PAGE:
In April 2020, there were an estimated 253,293 children waiting to obtain permanent residency based on their parents’ employment-based immigrant visa petitions and at risk of aging out. But many of these parents face enormous wait times before a green card will become available. Because of numerical limits and restrictions by country of origin for receiving a green card, there are particularly large backlogs—and, thus, lengthy wait times—for individuals born in India and China. One study estimates that certain Indian nationals will have to wait somewhere between 39 and 89 years for a green card if visas continue to be made available at the current rate.

Without a legal status to remain in the United States, children who age out must attempt to transition to a new temporary status (such as a student visa classification), self-deport, or become undocumented and risk being subjected to enforcement action. Those who manage to obtain temporary status often find themselves without any path to permanent status unless they can graduate college, qualify for temporary employment (such as being sponsored for an H-1B visa), and then be sponsored for an immigrant visa and re-enter the green card queue from the back of the line.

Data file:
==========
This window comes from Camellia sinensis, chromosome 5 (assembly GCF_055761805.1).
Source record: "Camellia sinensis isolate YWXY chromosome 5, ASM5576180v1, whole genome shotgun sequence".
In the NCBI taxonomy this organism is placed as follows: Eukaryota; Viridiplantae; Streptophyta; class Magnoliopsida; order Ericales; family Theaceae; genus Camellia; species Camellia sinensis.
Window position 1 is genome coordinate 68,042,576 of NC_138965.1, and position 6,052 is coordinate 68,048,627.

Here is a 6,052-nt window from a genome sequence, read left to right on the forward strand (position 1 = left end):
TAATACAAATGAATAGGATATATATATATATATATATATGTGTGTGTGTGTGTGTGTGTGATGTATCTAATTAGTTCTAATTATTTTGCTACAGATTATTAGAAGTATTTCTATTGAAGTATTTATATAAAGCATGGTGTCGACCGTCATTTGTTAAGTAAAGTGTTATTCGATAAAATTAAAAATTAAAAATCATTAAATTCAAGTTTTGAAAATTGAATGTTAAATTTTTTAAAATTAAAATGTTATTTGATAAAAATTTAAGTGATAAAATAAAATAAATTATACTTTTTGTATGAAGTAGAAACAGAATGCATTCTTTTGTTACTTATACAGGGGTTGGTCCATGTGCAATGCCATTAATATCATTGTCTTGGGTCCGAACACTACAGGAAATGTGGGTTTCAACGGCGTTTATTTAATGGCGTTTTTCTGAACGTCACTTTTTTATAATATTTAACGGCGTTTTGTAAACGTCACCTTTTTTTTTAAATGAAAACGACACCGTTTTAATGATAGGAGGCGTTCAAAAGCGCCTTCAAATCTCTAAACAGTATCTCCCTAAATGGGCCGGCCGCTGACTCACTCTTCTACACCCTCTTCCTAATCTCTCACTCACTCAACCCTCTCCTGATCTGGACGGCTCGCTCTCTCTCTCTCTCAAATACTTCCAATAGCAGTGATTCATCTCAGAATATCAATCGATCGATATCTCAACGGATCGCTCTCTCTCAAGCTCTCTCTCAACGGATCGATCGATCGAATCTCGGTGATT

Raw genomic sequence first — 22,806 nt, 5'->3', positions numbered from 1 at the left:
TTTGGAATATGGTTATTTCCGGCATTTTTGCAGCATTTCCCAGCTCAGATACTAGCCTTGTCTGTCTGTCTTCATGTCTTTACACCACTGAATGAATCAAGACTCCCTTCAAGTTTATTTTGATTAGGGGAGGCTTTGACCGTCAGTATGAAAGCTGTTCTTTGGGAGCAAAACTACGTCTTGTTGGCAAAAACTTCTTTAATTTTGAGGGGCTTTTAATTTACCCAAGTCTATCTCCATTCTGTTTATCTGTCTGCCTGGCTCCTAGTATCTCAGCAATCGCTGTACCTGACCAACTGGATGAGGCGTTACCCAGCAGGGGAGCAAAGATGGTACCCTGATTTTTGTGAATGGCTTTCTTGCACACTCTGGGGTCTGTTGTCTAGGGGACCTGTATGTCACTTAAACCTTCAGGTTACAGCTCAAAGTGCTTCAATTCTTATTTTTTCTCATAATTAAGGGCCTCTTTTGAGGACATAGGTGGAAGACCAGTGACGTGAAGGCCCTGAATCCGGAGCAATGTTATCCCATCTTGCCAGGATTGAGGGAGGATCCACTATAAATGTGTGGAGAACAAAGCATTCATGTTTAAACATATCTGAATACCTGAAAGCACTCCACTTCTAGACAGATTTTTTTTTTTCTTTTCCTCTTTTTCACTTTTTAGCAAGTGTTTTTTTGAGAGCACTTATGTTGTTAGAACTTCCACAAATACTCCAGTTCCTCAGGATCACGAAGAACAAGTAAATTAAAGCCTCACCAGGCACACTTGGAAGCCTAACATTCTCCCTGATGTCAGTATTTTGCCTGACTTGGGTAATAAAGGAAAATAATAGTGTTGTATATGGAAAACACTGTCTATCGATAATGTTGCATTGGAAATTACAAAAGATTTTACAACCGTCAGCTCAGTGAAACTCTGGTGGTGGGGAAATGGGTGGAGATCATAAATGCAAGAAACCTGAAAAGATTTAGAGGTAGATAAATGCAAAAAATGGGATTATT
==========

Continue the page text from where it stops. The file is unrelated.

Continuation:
Why are Documented Dreamers not included in DACA protections?

DACA is an exercise of prosecutorial discretion, providing temporary relief from deportation (deferred action) and work authorization to certain young undocumented immigrants. Unlike federal legislation, DACA does not provide permanent legal status to individuals and must be renewed every two years. To be eligible, DACA applicants must meet several requirements, including a requirement that the individual must have “had no lawful status on June 15, 2012.” This requirement disqualifies the vast majority of Documented Dreamers who generally have lawful—but temporary—status.